kindwords
Within days of the September 11 strikes, Mukasey announced that court hearings in all of the material-witness cases would be closed to the press and the public on the grounds that they were connected to a grand jury probe. (Grand juries, by law and tradition, usually carry out their business in secret.) The transcripts, dockets, and court orders in the material-witness cases remain sealed. Last fall Mukasey's secretary told The Washington Post that Mukasey wanted the cases kept secret "forever." ... What makes this virtual information blackout particularly galling is that it's far from clear that the law requires the strict secrecy Mukasey has imposed. Material witnesses arrested early on in the Oklahoma City bombing investigation were brought to hearings in open court, and the reasons for their detention were set forth publicly. No harm to the inquiry seems to have resulted. And federal courts in Washington, Texas, and Washington, D.C., have all held open hearings about material witnesses sought for grand jury probes. The dockets of those cases are also public for all to see. And the benefits of public court proceedings are more than abstract. Late last year Abdallah Higazy was secretly jailed as a material witness after an aircraft radio was allegedly found in a hotel room he occupied near the World Trade Center on September 11. After one month another hotel guest came forward to say the radio was his; Higazy was released soon thereafter. Had Higazy's arrest been publicized when it occurred, as is typical in criminal cases, the true owner of the radio might have come forward sooner. And Higazy could have been spared four weeks in jail.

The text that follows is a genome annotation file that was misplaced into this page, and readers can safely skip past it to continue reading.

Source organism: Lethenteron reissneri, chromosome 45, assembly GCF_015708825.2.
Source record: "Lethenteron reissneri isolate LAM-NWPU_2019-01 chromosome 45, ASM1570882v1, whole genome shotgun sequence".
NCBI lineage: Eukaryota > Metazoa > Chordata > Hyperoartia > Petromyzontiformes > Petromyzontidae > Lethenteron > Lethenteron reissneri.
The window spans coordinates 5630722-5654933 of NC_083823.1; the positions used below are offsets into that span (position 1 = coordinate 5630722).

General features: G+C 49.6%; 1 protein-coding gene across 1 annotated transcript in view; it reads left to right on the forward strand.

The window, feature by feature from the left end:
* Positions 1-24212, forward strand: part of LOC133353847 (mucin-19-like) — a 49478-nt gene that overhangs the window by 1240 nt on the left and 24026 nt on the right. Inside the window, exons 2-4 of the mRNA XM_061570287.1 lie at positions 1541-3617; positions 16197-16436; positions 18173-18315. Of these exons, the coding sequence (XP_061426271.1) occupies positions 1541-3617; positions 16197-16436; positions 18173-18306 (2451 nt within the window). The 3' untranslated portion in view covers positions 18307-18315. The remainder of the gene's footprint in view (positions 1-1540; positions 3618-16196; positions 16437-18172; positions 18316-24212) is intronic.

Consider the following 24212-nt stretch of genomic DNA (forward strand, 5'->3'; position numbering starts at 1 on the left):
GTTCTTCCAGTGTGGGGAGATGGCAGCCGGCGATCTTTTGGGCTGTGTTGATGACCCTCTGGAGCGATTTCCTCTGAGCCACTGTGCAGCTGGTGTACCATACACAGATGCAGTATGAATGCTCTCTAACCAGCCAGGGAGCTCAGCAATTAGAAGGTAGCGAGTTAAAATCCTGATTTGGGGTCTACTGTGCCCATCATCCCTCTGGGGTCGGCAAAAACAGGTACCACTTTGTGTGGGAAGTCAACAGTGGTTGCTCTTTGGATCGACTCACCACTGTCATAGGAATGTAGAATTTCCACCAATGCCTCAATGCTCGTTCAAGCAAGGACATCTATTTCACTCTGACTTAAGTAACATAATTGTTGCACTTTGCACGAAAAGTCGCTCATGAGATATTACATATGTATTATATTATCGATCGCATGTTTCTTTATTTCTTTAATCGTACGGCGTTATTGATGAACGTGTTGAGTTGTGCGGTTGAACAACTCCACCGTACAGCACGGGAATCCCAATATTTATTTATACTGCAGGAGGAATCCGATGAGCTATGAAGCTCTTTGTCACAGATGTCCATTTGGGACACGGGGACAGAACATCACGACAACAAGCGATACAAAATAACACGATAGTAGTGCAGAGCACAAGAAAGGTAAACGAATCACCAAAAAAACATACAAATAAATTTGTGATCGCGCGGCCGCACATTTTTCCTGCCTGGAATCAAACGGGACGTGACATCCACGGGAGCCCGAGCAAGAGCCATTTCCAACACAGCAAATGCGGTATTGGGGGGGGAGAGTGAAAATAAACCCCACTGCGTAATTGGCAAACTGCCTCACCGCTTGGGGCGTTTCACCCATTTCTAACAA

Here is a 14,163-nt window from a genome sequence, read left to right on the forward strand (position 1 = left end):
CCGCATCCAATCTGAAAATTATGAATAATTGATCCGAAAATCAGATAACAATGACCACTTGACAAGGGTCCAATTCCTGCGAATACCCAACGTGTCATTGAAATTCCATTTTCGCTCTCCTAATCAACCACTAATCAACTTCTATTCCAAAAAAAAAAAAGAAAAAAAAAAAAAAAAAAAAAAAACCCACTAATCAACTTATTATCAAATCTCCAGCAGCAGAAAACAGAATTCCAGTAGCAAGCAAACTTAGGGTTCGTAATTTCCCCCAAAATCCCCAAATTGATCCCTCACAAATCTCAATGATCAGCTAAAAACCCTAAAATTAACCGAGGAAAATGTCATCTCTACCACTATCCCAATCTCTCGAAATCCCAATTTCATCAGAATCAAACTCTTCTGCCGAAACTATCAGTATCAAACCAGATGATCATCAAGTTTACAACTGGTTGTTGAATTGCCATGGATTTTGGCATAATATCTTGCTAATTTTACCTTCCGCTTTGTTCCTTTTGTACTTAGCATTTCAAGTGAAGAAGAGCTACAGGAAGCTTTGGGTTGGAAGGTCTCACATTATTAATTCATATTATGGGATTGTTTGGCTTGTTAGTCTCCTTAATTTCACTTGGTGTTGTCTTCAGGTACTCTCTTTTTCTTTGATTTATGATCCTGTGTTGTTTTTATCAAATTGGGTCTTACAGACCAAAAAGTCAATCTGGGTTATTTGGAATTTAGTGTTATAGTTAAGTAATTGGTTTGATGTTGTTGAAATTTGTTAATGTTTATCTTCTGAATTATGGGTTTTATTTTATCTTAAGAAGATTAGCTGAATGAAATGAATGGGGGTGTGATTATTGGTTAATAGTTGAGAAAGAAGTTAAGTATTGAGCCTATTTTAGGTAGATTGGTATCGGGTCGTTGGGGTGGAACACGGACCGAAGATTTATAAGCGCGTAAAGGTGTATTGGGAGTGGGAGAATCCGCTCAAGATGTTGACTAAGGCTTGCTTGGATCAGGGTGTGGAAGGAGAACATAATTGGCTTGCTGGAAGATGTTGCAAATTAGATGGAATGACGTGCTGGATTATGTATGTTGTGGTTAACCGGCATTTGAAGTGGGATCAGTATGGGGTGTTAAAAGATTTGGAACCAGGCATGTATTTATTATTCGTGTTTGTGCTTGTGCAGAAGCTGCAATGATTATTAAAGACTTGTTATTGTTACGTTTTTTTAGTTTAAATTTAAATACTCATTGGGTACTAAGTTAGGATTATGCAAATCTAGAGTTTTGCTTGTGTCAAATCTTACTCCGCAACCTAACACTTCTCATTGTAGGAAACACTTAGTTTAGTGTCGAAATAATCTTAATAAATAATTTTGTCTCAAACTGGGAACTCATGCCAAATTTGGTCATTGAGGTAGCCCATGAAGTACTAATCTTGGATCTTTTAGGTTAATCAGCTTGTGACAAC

hereBen Wasserstein